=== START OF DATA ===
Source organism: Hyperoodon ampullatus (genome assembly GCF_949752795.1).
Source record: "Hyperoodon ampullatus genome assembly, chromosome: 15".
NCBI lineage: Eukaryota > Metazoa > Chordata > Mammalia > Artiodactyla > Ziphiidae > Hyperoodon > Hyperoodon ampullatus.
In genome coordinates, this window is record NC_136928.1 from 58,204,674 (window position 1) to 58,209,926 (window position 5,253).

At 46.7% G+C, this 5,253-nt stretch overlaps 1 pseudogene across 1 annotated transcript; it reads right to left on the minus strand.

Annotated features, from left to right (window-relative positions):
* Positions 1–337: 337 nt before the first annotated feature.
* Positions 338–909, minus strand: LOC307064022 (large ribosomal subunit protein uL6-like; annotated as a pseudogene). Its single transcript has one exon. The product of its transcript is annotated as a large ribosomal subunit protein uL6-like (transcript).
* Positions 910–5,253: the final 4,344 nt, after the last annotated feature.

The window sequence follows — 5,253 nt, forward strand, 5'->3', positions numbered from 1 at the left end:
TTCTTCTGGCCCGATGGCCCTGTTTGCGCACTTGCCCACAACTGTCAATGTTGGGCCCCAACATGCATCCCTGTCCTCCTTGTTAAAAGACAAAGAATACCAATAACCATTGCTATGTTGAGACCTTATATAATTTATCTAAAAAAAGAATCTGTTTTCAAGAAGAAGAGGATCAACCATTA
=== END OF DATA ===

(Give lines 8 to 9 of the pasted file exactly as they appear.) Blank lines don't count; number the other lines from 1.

* Positions 338–909, minus strand: LOC307064022 (large ribosomal subunit protein uL6-like; annotated as a pseudogene). Its single transcript has one exon. The product of its transcript is annotated as a large ribosomal subunit protein uL6-like (transcript).
* Positions 910–5,253: the final 4,344 nt, after the last annotated feature.